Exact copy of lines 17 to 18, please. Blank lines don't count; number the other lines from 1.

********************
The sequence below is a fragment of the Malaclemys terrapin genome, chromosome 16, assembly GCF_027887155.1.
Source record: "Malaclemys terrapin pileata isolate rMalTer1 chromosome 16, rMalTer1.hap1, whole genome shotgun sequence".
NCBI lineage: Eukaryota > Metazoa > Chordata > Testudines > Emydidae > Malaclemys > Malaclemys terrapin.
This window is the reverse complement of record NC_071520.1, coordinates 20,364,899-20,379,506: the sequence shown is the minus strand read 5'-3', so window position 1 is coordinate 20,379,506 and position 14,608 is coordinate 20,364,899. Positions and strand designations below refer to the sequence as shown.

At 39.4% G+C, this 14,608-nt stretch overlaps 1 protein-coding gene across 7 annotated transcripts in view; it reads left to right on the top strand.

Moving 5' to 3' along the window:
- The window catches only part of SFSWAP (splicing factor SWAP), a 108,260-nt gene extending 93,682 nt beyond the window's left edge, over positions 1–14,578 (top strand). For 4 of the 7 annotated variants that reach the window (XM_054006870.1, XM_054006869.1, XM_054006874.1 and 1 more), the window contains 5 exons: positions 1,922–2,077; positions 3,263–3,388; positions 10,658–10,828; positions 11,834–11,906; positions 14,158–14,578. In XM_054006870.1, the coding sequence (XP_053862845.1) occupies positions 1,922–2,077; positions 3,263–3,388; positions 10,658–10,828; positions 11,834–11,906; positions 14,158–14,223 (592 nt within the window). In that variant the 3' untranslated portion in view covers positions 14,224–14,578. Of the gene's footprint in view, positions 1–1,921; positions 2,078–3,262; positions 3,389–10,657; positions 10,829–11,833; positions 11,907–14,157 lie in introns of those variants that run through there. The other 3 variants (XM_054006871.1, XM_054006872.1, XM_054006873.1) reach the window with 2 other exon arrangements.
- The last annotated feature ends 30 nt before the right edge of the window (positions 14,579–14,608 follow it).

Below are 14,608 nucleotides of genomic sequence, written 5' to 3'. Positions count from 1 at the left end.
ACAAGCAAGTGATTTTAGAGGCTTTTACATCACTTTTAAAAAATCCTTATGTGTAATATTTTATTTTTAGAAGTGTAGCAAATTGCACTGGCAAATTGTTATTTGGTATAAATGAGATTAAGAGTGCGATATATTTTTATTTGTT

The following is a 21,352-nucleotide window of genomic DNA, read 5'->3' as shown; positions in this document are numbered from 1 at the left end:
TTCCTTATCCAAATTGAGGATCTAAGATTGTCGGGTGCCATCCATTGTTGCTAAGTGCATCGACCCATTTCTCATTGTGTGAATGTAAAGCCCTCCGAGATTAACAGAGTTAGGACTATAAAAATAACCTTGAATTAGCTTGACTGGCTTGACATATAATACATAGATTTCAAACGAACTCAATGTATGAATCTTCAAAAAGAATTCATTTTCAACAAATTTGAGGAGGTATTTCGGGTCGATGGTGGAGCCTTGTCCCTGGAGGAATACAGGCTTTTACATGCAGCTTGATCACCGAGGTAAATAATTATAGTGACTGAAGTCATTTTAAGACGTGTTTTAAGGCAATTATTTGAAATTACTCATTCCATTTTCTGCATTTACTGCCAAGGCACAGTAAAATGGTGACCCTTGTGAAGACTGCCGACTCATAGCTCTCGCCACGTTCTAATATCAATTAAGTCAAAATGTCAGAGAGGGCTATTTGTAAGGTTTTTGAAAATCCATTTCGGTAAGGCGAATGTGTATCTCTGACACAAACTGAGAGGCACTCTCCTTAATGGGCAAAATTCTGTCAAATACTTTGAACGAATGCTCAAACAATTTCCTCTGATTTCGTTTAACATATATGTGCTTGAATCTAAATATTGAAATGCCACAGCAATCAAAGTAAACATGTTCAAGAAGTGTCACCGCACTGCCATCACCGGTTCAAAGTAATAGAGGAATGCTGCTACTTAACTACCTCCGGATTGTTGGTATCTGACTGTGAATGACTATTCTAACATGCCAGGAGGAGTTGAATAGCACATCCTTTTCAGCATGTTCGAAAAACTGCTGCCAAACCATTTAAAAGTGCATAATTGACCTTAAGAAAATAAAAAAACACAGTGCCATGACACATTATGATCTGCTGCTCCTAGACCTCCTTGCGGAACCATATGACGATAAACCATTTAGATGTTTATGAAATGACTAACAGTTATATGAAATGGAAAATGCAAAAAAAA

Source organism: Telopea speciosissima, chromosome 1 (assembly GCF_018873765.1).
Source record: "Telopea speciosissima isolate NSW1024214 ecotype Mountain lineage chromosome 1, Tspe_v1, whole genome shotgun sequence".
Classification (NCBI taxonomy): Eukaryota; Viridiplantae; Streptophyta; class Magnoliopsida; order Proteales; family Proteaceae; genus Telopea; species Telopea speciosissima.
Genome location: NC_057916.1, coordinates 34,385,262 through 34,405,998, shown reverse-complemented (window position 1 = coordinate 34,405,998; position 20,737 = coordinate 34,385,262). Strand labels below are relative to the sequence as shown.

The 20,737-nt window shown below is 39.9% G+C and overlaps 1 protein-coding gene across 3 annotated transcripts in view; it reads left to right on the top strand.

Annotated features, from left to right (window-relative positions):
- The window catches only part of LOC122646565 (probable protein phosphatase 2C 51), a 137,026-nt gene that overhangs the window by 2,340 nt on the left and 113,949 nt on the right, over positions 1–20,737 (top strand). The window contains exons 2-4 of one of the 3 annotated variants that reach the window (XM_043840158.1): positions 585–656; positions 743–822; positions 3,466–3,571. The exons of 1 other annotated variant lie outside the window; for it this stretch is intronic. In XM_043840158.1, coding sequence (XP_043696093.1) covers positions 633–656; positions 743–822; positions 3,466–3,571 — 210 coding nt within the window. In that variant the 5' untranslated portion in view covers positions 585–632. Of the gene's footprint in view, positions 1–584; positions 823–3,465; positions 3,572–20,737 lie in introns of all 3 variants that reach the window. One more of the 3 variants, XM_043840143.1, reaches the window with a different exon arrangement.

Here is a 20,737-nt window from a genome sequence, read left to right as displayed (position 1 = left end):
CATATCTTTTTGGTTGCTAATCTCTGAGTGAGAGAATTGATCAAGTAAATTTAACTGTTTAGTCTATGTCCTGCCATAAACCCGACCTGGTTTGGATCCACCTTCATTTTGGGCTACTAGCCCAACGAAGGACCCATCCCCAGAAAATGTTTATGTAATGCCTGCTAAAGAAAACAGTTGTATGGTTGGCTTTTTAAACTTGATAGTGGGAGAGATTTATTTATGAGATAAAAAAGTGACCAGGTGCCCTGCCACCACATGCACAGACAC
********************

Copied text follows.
The 20,737-nt window shown below is 39.9% G+C and overlaps 1 protein-coding gene across 3 annotated transcripts in view; it reads left to right on the top strand.

Annotated features, from left to right (window-relative positions):